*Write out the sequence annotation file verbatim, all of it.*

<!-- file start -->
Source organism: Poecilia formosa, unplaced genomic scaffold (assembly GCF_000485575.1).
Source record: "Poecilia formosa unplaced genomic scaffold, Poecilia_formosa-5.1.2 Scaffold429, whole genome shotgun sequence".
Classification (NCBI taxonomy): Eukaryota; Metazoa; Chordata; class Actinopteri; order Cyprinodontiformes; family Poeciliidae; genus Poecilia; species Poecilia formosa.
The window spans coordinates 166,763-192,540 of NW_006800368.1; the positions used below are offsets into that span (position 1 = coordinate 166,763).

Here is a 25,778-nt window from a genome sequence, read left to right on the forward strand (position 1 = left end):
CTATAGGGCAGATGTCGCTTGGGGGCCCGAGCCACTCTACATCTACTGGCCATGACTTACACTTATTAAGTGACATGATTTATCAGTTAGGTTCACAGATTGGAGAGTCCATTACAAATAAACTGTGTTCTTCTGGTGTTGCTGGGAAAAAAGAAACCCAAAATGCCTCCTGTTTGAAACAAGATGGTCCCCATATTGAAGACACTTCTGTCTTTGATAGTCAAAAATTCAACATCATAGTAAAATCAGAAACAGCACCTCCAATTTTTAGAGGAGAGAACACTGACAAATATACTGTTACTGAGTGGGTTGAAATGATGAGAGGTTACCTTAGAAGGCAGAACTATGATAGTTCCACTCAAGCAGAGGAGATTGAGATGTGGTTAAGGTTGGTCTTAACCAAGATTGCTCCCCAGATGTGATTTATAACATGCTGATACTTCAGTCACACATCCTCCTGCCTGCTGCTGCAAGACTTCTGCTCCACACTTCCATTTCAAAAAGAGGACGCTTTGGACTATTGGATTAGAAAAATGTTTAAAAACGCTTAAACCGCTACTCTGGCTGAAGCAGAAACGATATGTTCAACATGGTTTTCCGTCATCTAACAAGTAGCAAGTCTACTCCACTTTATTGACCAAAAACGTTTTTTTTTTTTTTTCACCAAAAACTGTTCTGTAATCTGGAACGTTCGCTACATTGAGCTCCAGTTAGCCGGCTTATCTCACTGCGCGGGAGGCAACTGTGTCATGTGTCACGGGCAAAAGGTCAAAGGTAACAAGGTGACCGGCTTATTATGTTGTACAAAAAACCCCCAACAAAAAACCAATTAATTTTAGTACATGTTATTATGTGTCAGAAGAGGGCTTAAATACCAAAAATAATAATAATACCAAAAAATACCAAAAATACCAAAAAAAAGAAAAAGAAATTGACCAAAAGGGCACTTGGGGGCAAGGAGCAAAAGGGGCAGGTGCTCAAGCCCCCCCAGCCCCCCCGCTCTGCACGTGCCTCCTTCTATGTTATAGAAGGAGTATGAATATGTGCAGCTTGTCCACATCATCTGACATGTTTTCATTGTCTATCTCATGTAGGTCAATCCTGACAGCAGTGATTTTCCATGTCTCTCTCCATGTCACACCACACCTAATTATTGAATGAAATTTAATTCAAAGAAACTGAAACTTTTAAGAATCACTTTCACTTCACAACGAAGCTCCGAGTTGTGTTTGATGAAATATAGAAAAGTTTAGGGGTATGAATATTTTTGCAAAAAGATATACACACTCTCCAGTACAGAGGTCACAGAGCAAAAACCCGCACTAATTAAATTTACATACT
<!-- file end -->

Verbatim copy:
Source organism: Poecilia formosa, unplaced genomic scaffold (assembly GCF_000485575.1).
Source record: "Poecilia formosa unplaced genomic scaffold, Poecilia_formosa-5.1.2 Scaffold429, whole genome shotgun sequence".
Classification (NCBI taxonomy): Eukaryota; Metazoa; Chordata; class Actinopteri; order Cyprinodontiformes; family Poeciliidae; genus Poecilia; species Poecilia formosa.
The window spans coordinates 166,763-192,540 of NW_006800368.1; the positions used below are offsets into that span (position 1 = coordinate 166,763).

Here is a 25,778-nt window from a genome sequence, read left to right on the forward strand (position 1 = left end):
CTATAGGGCAGATGTCGCTTGGGGGCCCGAGCCACTCTACATCTACTGGCCATGACTTACACTTATTAAGTGACATGATTTATCAGTTAGGTTCACAGATTGGAGAGTCCATTACAAATAAACTGTGTTCTTCTGGTGTTGCTGGGAAAAAAGAAACCCAAAATGCCTCCTGTTTGAAACAAGATGGTCCCCATATTGAAGACACTTCTGTCTTTGATAGTCAAAAATTCAACATCATAGTAAAATCAGAAACAGCACCTCCAATTTTTAGAGGAGAGAACACTGACAAATATACTGTTACTGAGTGGGTTGAAATGATGAGAGGTTACCTTAGAAGGCAGAACTATGATAGTTCCACTCAAGCAGAGGAGATTGAGATGTGGTTAAGGTTGGTCTTAACCAAGATTGCTCCCCAGATGTGATTTATAACATGCTGATACTTCAGTCACACATCCTCCTGCCTGCTGCTGCAAGACTTCTGCTCCACACTTCCATTTCAAAAAGAGGACGCTTTGGACTATTGGATTAGAAAAATGTTTAAAAACGCTTAAACCGCTACTCTGGCTGAAGCAGAAACGATATGTTCAACATGGTTTTCCGTCATCTAACAAGTAGCAAGTCTACTCCACTTTATTGACCAAAAACGTTTTTTTTTTTTTTTCACCAAAAACTGTTCTGTAATCTGGAACGTTCGCTACATTGAGCTCCAGTTAGCCGGCTTATCTCACTGCGCGGGAGGCAACTGTGTCATGTGTCACGGGCAAAAGGTCAAAGGTAACAAGGTGACCGGCTTATTATGTTGTACAAAAAACCCCCAACAAAAAACCAATTAATTTTAGTACATGTTATTATGTGTCAGAAGAGGGCTTAAATACCAAAAATAATAATAATACCAAAAAATACCAAAAATACCAAAAAAAAGAAAAAGAAATTGACCAAAAGGGCACTTGGGGGCAAGGAGCAAAAGGGGCAGGTGCTCAAGCCCCCCCAGCCCCCCCGCTCTGCACGTGCCTCCTTCTATGTTATAGAAGGAGTATGAATATGTGCAGCTTGTCCACATCATCTGACATGTTTTCATTGTCTATCTCATGTAGGTCAATCCTGACAGCAGTGATTTTCCATGTCTCTCTCCATGTCACACCACACCTAATTATTGAATGAAATTTAATTCAAAGAAACTGAAACTTTTAAGAATCACTTTCACTTCACAACGAAGCTCCGAGTTGTGTTTGATGAAATATAGAAAAGTTTAGGGGTATGAATATTTTTGCAAAAAGATATACACACTCTCCAGTACAGAGGTCACAGAGCAAAAACCCGCACTAATTAAATTTACATACT